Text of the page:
Saving Francesca

A powerful story in the silences and the questions, in the feelings of isolation and belonging. Feeling alone in a new school and dealing with her mother’s depression…who is left to save Francesca?


Francesca Spinelli finds herself at a new school – a school that until recently was boys-only, but because they’ve given girls their own bathroom, now it’s considered coed. Francesca feels the sting of loneliness, as her former girlfriends are at a different school and she must figure out where she now fits in. There don’t seem to be great girlfriend options: there’s the nerdy accordion player Justine, the bad-reputation Siobhan, and the political nihilist Tara. The boys she finds even more irritating: immature Thomas, brutish Jimmy, and moody/smug Will (who she oddly can’t get out of her mind).

Adding to the stress of where she fits in school is the excruciating pain she feels from a mother who suddenly can’t get out of bed. She feels unmoored by the isolation of her mother’s silence and depression, disappointed in a father that doesn’t seem to know how to fix her mother or relate to his children, and a younger brother for whom she now feels responsible.

How can she possibly navigate a new alienating school while also being completely lost at home?

Who is left to save Francesca?

The truth doesn’t set you free, you know. It makes you feel awkward and embarrassed and defenseless and red in the face and horrified and petrified and vulnerable. But free? I don’t feel free.

— Melina Marchetta


This story – seemingly about a new school, new friends, and new relationships – actually feels to me like a story about family. Because of her mom’s inability to connect to Francesca and work through her pain, all of that desperation bleeds into Francesca’s demeanor. She doesn’t realize how much of her mother’s vibrant personality and happiness gave her strength and confidence in the past. In that void, she is left to find her own way, to open herself up to new friends, to ask for and receive help.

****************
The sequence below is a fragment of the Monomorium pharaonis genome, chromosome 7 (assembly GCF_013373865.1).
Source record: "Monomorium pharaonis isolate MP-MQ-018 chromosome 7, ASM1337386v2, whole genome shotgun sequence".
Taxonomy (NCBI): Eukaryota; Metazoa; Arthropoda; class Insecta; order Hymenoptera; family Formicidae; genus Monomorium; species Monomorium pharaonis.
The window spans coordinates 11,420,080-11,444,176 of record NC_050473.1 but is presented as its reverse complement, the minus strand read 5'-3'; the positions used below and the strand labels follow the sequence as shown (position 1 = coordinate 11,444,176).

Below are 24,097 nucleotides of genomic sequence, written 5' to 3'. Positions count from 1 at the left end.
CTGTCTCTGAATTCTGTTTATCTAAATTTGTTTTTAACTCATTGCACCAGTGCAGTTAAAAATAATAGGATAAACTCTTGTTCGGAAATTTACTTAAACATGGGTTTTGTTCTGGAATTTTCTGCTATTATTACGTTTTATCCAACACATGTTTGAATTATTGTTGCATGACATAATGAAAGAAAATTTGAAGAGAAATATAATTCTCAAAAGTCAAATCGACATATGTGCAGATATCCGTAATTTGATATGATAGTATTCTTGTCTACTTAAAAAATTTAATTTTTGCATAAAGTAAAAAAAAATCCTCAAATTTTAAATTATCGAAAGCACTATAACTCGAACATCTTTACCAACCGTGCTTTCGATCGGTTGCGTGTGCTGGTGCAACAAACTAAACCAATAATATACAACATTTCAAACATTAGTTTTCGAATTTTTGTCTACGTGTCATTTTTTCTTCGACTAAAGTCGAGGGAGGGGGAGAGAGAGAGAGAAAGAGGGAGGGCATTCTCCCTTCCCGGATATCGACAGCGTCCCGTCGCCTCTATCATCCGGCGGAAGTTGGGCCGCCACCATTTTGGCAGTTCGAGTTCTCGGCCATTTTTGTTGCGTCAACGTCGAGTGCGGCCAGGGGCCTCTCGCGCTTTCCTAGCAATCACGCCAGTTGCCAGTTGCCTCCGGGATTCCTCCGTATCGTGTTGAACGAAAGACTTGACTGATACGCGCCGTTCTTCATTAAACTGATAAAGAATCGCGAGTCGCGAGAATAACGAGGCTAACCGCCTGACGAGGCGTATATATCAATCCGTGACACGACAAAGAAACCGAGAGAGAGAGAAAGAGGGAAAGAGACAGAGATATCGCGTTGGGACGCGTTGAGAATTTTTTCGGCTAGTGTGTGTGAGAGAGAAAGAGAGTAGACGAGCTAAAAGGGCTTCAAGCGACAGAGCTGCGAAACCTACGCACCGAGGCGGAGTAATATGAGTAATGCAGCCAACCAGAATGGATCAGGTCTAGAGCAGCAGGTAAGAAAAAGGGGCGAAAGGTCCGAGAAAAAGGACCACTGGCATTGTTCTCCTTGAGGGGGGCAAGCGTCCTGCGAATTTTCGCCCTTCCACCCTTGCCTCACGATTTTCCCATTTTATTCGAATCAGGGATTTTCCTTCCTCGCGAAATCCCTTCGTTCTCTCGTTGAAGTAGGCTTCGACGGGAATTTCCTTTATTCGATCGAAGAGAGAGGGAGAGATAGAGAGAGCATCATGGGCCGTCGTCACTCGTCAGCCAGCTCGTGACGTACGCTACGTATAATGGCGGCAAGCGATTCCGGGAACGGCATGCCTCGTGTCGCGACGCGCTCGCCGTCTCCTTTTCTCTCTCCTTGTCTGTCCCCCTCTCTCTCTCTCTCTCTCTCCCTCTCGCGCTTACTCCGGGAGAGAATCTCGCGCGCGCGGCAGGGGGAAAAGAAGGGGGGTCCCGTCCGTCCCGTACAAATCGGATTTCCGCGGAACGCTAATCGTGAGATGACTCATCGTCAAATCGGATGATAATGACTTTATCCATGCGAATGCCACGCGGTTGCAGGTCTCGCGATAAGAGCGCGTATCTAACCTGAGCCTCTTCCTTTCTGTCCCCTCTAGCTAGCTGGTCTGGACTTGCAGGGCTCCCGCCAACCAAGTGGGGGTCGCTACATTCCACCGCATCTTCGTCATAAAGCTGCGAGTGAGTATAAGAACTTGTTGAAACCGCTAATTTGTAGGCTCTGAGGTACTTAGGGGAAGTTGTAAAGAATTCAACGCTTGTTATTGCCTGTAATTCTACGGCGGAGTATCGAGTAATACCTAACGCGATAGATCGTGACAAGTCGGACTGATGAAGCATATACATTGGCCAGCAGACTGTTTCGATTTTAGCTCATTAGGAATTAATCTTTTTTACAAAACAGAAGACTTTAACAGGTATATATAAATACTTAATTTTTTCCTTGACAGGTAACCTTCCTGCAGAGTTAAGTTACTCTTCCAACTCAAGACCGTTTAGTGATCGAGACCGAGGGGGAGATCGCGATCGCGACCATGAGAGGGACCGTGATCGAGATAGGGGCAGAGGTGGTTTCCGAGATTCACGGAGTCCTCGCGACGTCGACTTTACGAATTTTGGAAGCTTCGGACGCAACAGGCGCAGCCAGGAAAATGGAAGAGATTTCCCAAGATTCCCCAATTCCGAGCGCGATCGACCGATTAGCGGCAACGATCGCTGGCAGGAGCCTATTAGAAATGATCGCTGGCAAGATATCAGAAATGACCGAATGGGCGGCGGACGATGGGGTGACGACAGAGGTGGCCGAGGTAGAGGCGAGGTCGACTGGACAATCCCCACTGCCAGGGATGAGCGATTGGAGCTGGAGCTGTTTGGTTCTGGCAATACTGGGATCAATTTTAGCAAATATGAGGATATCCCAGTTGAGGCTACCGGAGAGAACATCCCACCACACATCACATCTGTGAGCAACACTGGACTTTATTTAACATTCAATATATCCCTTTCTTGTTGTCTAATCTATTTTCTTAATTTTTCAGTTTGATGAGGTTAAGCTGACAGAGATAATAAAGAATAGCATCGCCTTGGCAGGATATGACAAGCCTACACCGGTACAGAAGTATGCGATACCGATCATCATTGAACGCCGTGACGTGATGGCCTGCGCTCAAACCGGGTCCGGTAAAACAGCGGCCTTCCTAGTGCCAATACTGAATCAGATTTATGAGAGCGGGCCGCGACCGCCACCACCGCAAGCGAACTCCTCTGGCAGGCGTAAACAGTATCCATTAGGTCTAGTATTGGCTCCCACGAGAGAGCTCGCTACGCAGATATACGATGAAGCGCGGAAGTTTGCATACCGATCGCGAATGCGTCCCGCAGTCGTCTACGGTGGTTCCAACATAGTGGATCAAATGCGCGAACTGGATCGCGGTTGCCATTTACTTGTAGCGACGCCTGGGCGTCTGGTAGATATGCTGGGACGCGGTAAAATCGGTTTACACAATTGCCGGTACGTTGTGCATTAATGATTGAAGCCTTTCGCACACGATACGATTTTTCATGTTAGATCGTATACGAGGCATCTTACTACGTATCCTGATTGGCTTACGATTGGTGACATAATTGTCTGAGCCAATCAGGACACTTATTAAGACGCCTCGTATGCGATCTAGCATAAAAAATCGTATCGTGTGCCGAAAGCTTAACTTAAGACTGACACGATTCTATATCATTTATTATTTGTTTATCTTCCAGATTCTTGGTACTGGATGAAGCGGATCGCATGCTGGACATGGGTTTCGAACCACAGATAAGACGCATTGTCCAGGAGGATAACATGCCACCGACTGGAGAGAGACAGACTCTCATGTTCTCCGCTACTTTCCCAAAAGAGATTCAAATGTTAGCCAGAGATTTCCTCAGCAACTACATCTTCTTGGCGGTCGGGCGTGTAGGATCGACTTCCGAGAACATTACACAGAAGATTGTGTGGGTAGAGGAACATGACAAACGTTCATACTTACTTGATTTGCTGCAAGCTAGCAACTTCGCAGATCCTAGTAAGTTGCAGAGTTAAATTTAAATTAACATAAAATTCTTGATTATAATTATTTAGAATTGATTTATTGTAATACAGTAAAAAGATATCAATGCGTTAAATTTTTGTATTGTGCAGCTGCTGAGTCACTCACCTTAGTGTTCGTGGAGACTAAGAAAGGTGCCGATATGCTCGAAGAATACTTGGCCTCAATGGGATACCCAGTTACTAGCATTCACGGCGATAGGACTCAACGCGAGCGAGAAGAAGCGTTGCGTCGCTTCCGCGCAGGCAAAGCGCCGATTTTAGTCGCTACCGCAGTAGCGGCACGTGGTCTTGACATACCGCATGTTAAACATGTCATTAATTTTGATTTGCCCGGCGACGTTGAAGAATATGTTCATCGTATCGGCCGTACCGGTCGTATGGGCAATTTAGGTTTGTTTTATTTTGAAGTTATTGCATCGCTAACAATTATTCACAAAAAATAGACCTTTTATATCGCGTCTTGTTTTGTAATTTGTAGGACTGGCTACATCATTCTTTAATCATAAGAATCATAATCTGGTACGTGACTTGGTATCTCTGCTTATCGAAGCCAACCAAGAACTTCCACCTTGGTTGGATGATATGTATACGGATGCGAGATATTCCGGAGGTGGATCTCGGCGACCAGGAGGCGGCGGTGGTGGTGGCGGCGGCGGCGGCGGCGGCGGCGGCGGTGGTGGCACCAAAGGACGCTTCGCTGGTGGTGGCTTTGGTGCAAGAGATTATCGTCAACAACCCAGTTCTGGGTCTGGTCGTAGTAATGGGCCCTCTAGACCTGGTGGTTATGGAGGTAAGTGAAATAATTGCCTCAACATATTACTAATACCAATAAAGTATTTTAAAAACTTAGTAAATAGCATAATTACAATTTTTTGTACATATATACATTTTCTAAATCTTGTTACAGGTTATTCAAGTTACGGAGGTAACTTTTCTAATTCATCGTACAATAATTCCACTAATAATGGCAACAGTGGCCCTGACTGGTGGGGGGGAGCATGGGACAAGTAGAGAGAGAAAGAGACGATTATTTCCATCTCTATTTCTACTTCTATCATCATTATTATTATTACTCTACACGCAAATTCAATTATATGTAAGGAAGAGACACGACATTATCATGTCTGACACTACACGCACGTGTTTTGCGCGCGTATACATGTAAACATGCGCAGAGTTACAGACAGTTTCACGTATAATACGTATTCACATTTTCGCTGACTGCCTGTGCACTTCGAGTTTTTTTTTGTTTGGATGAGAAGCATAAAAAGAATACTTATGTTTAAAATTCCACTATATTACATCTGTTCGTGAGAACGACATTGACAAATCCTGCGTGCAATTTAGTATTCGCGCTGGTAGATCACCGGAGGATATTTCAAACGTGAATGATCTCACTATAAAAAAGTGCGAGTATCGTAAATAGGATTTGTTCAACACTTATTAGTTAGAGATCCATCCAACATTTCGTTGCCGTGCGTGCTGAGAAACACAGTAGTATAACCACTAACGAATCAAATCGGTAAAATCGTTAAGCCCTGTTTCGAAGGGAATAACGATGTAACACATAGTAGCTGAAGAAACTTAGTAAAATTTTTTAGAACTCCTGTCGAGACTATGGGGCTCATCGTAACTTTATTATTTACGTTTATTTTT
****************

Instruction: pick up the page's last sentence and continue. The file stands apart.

The characters are awkward and cool and irritating and hilarious. I felt like I was back in high school dealing with all of the different personalities and dynamics and hierarchies. But I also loved seeing the glimmer of vulnerability in each one, the ways that just a glance or a change in body language can reveal a crack in the well-constructed armor of a teenager.

The times when I let myself open up to the strained relationships and the raw feelings that Melina was writing about, I would find myself overcome with the same emotions. She has such a gift for breaking open a character and revealing their vulnerabilities, fears, and strengths and conveying that to the reader.

This turned out to be such a surprising read. I picked it up on a whim expecting some ill-formed teenage angst, and instead was completely surprised and emotionally overwhelmed by the beauty of this book. Marchetta writes such a powerful story in the silences and the questions and the feelings of isolation and belonging. It’s a story that feels heavy and uplifting at the same time. This is definitely a new favorite!

It’s a weird smile, but it reaches his eyes and I bottle it. And I put it in my ammo pack that’s kept right next to my soul and Justine’s spirit and Siobhan’s hope and Tara’s passions. Because if I’m going to wake up one morning and not be able to get out of bed, I’m going to need everything I’ve got to fight this disease that could be sleeping inside of me.

— Melina Marchetta

Saving Francesca
by Melina Marchetta
Paperback, 243 pages
Published May 9th 2006 by Knopf Books for Young Readers


A powerful story in the silences and the questions, in the feelings of isolation and belonging. Feeling alone in a new school and dealing with her mother's depression...who is left to save Francesca? This book was delicious and hard to put down! Absolutely a new favorite!

— Cassie
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